One of 38 resolutions that didn’t make it to the floor of the SBC


I have had the privilege of serving on the resolutions committee on three different occasions and as chairman one year. However, I have never submitted a resolution to the national convention until this year.

I discovered that Doug Munton, pastor of First Baptist Church in O’Fallon, Illinois, and I shared the same appreciation for Baptist State Conventions and those who lead the state conventions as Executive Directors.

So, together, Pastor Munton and I crafted a resolution expressing “Appreciation for our State Conventions and Executive Directors. While sixteen resolutions were presented to the Convention for approval, our resolution was one of 38 that did not make the cut.

It appeared that the committee carefully considered our proposed resolution and released their rationale for not presenting it for approval. Here is what they reported,

“While the Committee believes that the Southern Baptist Convention messengers would agree that this resolution is unifying and positive, and there are many reasons for which to express appreciation not only to our State Conventions and their Executive Directors, but also leaders at the associational levels, the Committee concluded this resolution did not rise to the level of priority for consideration at this meeting as the other resolutions presented.”

However, in Georgia I believe we have ample reason to express appreciation for the spirit and effectiveness of our state convention and the great leadership of our Executive Director, so I am taking the liberty to post the proposed resolution here:

Resolution of Appreciation for Our State Conventions and their Executive Directors

Whereas, the state conventions, including those conventions composed of dual states, may be considered by some as an unnecessary level of redundancy in Southern Baptist life and because they are often underappreciated, and

Whereas, state conventions have a clearer understanding of the needs of churches in their region than national agencies, and inasmuch as state conventions have “boots on the grounds” to meet those needs by assisting their churches in the areas of evangelism, church revitalization, discipleship, church planting, music and worship, etc., and 

Whereas, no one knows more about the needs of each individual state better than the state convention missionary force, and because they are accountable to their local churches in a way that national agencies, by their very nature, cannot be, and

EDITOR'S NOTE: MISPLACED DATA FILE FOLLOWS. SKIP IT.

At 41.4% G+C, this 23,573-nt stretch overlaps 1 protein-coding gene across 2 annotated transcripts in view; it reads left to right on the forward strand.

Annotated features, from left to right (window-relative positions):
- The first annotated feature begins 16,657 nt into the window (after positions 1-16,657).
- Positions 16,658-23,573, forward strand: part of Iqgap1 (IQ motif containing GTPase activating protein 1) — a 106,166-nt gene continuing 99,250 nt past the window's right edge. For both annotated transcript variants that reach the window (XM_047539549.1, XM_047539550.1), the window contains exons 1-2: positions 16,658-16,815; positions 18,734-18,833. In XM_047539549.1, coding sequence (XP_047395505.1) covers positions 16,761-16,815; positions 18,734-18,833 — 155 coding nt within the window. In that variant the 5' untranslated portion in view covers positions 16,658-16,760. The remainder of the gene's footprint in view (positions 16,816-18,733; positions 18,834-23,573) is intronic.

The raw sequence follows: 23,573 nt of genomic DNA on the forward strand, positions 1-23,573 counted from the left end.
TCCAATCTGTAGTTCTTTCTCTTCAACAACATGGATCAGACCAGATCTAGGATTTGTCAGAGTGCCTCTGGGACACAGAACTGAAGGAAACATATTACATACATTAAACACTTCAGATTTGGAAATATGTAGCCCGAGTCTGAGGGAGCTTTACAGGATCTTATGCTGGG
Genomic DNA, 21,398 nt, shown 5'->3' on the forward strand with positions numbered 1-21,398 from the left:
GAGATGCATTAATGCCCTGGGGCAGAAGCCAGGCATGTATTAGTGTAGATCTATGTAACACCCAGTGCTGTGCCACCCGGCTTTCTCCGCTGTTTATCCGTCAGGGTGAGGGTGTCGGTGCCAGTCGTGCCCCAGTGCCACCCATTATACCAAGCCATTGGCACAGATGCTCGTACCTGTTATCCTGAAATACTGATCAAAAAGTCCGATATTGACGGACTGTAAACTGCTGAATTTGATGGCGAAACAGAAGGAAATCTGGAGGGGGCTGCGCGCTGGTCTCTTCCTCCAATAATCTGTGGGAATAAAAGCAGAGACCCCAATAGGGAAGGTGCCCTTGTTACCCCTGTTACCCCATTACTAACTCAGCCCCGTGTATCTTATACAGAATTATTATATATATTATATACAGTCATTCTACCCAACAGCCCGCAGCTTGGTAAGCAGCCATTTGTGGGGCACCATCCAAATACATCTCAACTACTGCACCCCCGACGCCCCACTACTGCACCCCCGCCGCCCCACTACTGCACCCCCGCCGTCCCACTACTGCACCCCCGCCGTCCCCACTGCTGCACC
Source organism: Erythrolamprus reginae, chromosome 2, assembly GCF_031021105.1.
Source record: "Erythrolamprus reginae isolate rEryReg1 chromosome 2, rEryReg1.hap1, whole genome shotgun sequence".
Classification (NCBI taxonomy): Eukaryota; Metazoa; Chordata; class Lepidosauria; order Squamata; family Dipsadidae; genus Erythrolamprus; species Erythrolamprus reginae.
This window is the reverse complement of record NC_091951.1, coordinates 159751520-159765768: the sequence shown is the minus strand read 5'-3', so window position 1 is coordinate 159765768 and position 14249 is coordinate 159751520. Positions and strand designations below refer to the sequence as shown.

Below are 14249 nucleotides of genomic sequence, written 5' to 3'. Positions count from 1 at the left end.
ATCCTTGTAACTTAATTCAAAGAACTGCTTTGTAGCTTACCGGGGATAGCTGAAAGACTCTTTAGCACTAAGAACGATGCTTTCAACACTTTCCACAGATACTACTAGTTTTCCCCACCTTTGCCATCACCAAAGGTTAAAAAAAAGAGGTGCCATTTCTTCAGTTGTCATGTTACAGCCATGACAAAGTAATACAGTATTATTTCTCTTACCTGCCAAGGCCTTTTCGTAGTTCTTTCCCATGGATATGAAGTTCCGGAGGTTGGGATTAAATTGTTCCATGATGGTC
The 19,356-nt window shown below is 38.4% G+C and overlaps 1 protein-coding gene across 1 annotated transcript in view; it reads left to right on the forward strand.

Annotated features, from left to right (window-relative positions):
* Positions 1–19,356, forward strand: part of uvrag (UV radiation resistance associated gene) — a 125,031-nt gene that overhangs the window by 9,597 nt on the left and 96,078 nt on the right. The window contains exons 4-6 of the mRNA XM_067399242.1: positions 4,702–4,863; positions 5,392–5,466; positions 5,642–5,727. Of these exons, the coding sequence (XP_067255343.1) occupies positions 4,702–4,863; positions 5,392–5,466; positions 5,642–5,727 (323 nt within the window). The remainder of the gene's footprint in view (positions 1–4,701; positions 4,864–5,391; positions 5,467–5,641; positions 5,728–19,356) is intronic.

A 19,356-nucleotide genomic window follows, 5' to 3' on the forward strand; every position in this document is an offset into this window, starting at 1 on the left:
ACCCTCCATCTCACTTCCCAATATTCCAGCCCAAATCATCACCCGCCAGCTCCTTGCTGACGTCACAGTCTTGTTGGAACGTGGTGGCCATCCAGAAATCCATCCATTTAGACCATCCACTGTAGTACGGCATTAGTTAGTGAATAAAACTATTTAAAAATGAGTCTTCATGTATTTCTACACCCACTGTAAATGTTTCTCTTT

Whereas, the Southern Baptist Convention has continued to have strong financial support due in large part to the State Executive Directors who are thoroughly invested in and devoted to being passionate advocates of the Cooperative Program, the lifeline to the missions and ministries of the denomination, and

Whereas, Baptist State Executive Directors and their missionary personnel care deeply about our denomination as a whole and not just their part, and because many of these state conventions have been on a slow, but steady increase in the percentage of Cooperative Program receipts they send to national agencies, and

Whereas, state conventions are often catalysts in connecting pastors with other pastors and church leaders through training events, special activities and personal engagement, and 

Whereas, state convention missionaries are often able to connect local pastors with leaders in the national missionary agencies, seminaries, the ERLC and the SBC Executive Committee and serve as facilitators to apply the work of these institutions and agencies to the local church, and

Whereas, state conventions can personalize the work of our denomination by supporting struggling pastors who need encouragement, counseling or training, and assist transitioning churches to see new possibilities and help pastorless churches find new leadership.

And whereas there may be those in Southern Baptist life who have not yet recognized the extreme value of state conventions/mission boards and do not seem to realize that these state conventions/mission boards are an essential link between the national convention and the local church, and inasmuch as there may be some who have overlooked the fact that state mission boards interact with pastors and churches in order to meet their needs in personal and compassionate ways, and since it would be mutually helpful for all to the bless and encourage the work of our state conventions;

Be it therefore, resolved that the messengers to the Southern Baptist Convention meeting in Dallas, TX on June 12-13, 2018 express their profound appreciation to the Baptist state conventions of the SBC and the State Executive Directors for their partnership in ministry, their superb leadership, their spiritual influence and their invaluable contribution to the cause of Christ.

Be it also resolved that the messengers to the 2018 Southern Baptist Convention offer their prayer support for the Baptist State conventions and their Executive Directors (Colossians 1:9-14), realizing that the role of state missionaries is often challenging and demanding, involving long hours and weighty responsibilities.

And be it finally resolved that we recognize that Southern Baptists’ national agencies, state conventions, and associations all have valid and significant roles and exist to serve the local church and that the local church is at the top the denominational structure for Jesus said, “I will build my church and the forces of hades will not overpower it” (Matthew 16:18 HCSB).

Executive Directors, resolutions, state conventions